- It was created by a legit, old-school computing power-trio (Thompson, Pike, Griesemer)
- Compiled, but the compiler is extremely fast
- Statically typed
- Supports pointers
- Supports user-defined data structures
- Not really object-oriented
- Has a lot of built-in features to support multithreading
Basically, it’s what Ada should have been but never was. There are also a bunch of things I learned about Go while I worked on my first project:
- Go has built-in dependency support
- Go has built-in unit test support
- There are no makefiles, but you do need to adhere to a particular directory structuring model
- It is probably easier to come downstream to Go from Python than upstream from C.
- Go tries to protect the coder from pointers, without eliminating pointers — this makes me crazy.
- There’s an Old—World attitude about the syntax formatting: technically you have a lot of freedom with the syntax, but in terms of practical culture, you do not. Go will sneakily adapt your syntax to its own ideal.
- Go’s write-test-deploy model is faster than pretty much anything else’s is — including any LISP.
The whole reason I embarked on learning some Go is because there was a minimum viable blockchain project I found, implemented in Go. I wanted to play around with it, and test it. I’m not even going to bother showing code snips, because they are freely available. Here’s what an observer should know about getting started with Go.
1. Install Go. You probably need Mac or Linux. If you’re reading this, you probably already have Mac or Linux.
2. Edit your .profile file to include:
Go has a strict directory structure model. This took me a while to figure out. Go doesn’t appreciate creativity, here. You need to put all of your source in another directory called $GOPATH/src. By “all source” I mean every Go source code project you ever create or download. Yes, you can set up nested directories. In fact, Go sort-of fits right in to Git. If you’re downloading Git repos into $GOPATH/src, everything just works.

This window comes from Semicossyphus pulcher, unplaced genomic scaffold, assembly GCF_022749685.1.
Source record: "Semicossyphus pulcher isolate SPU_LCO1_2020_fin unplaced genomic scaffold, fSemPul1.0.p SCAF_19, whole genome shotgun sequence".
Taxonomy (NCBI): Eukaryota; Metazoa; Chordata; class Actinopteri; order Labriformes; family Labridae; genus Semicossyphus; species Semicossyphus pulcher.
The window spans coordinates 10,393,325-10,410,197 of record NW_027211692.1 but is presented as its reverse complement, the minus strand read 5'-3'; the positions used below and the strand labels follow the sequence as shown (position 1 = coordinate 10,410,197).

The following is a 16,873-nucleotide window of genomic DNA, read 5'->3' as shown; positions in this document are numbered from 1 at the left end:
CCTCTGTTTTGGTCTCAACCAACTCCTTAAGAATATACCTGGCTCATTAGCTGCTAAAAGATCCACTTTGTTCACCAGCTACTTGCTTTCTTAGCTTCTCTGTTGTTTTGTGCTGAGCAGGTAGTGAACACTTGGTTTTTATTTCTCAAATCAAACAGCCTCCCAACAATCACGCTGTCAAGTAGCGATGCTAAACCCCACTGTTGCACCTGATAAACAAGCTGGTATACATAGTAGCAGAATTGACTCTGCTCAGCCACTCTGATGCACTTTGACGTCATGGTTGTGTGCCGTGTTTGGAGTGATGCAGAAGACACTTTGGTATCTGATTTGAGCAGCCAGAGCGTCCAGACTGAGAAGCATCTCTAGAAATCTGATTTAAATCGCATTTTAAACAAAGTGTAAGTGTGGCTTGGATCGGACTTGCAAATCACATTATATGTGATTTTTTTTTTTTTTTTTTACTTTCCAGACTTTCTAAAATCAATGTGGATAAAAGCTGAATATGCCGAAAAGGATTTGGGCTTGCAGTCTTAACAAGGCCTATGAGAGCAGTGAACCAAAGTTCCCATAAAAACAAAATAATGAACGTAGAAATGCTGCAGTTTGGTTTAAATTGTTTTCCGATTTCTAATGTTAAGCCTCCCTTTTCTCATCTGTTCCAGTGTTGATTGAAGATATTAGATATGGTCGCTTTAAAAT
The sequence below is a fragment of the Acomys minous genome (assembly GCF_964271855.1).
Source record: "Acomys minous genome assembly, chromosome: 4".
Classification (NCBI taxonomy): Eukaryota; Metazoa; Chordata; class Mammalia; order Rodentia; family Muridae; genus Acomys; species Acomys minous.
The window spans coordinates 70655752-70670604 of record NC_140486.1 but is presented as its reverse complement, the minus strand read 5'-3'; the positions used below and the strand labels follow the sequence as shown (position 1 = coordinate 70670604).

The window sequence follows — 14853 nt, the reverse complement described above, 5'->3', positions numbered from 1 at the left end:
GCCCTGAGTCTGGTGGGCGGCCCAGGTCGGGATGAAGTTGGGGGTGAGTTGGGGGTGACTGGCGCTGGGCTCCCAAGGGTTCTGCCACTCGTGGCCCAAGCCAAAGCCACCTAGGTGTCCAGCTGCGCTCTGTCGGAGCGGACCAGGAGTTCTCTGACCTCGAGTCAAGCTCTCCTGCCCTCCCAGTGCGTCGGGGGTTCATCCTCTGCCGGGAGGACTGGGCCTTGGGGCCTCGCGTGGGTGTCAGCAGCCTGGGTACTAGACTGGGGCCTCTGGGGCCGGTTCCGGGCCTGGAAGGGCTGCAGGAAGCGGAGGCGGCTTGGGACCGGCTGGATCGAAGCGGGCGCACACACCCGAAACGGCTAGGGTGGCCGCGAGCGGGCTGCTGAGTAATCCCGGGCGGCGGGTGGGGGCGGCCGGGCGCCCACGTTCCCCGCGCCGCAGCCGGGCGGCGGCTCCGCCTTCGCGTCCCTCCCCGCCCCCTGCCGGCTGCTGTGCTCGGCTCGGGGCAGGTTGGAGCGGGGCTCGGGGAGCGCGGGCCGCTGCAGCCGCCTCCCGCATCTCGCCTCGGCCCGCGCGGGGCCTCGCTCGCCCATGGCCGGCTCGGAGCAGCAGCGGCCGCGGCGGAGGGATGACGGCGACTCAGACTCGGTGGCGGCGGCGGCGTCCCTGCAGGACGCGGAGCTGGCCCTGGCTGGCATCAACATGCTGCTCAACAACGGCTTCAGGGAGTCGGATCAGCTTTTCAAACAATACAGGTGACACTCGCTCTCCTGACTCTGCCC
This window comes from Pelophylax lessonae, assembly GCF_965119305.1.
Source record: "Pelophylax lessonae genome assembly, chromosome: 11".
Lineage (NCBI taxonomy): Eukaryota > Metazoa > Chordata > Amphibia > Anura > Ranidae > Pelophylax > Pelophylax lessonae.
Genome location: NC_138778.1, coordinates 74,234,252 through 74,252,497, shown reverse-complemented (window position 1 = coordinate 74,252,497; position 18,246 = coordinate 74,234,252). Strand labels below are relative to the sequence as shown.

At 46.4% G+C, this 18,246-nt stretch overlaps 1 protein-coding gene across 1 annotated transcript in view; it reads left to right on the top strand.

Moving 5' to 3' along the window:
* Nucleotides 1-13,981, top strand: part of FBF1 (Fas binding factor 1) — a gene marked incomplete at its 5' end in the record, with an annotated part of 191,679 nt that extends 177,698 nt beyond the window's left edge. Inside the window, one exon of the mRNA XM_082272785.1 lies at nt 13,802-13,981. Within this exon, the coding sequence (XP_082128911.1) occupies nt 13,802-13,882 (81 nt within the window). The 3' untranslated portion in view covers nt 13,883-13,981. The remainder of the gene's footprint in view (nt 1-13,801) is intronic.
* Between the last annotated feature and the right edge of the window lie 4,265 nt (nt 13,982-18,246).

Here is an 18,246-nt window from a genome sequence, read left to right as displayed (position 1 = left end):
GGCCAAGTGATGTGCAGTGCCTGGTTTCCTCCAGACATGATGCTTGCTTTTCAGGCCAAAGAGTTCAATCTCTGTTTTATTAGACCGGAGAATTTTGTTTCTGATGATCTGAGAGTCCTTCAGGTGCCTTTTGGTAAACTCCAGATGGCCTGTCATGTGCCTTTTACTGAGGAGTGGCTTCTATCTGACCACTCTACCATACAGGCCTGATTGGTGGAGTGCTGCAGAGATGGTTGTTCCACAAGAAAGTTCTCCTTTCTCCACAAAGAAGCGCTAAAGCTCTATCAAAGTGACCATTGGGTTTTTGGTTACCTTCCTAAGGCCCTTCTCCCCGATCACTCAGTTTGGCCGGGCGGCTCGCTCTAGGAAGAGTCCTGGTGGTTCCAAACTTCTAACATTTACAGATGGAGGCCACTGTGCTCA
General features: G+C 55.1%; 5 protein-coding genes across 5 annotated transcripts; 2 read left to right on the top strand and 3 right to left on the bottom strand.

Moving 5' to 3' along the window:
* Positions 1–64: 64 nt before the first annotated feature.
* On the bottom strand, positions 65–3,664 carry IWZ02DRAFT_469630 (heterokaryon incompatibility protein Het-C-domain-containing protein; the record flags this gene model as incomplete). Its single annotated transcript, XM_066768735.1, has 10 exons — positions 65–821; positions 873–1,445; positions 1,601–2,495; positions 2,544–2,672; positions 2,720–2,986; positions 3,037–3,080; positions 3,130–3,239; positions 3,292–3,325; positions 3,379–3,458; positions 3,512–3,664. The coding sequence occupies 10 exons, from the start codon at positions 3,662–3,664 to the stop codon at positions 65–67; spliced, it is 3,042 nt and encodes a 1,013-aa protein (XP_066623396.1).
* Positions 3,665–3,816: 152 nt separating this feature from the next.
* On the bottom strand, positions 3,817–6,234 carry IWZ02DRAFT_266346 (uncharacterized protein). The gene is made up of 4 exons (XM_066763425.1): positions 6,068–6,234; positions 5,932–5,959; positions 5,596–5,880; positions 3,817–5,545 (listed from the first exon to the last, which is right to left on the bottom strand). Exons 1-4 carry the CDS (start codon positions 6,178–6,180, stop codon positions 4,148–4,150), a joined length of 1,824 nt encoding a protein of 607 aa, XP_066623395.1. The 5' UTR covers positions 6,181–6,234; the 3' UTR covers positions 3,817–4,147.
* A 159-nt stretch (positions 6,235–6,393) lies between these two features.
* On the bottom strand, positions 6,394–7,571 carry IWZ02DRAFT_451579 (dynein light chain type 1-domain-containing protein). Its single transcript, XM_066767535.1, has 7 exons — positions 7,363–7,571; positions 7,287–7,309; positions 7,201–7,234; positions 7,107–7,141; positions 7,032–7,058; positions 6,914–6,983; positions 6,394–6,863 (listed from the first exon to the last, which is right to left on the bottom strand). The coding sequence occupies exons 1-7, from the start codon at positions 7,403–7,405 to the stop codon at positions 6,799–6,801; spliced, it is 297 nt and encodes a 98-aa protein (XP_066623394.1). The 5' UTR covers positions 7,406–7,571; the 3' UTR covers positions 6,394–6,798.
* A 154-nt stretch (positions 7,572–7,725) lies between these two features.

3. Download github.com/izqui/blockchain into $GOPATH/src
4. Run a Go command to download dependencies
$ cd $GOPATH/src/github.com/izqui/blockchain
$ go get
5. izqui/blockchain had some bugs. Once you fix them you can run the following command, and expect the following output (or similar). Go supports inline testing, which is really handy. You just name test codefiles with “_test.go” at the end. Yeah, pretty easy.
$ cd core
$ go test -v
=== RUN TestMerkellHash
--- PASS: TestMerkellHash (0.14s)
=== RUN TestBlockDiff
--- PASS: TestBlockDiff (0.07s)
=== RUN TestKeyGeneration
--- PASS: TestKeyGeneration (0.00s)
=== RUN TestKeySigning
--- PASS: TestKeySigning (0.03s)
=== RUN TestMessageMarshalling
--- PASS: TestMessageMarshalling (0.00s)
=== RUN TestPow
--- PASS: TestPow (0.00s)
=== RUN TestTransactionMarshalling
--- PASS: TestTransactionMarshalling (0.13s)
=== RUN TestTransactionVerification
--- PASS: TestTransactionVerification (0.01s)
=== RUN TestIncorrectTransactionPOWVerification
--- PASS: TestIncorrectTransactionPOWVerification (0.00s)
=== RUN TestIncorrectTransactionSignatureVerification
--- PASS: TestIncorrectTransactionSignatureVerification (0.01s)
ok github.com/izqui/blockchain/core 0.413s
6. You can deploy the command line client to this program equally as easily.
$ cd ../cli
$ go install
$ cd $GOPATH/bin
So, that’s my first experience with Go. I expect I’ll use it as a replacement for anything between C and Python (but not replacing C or Python for me). It is really quite streamlined.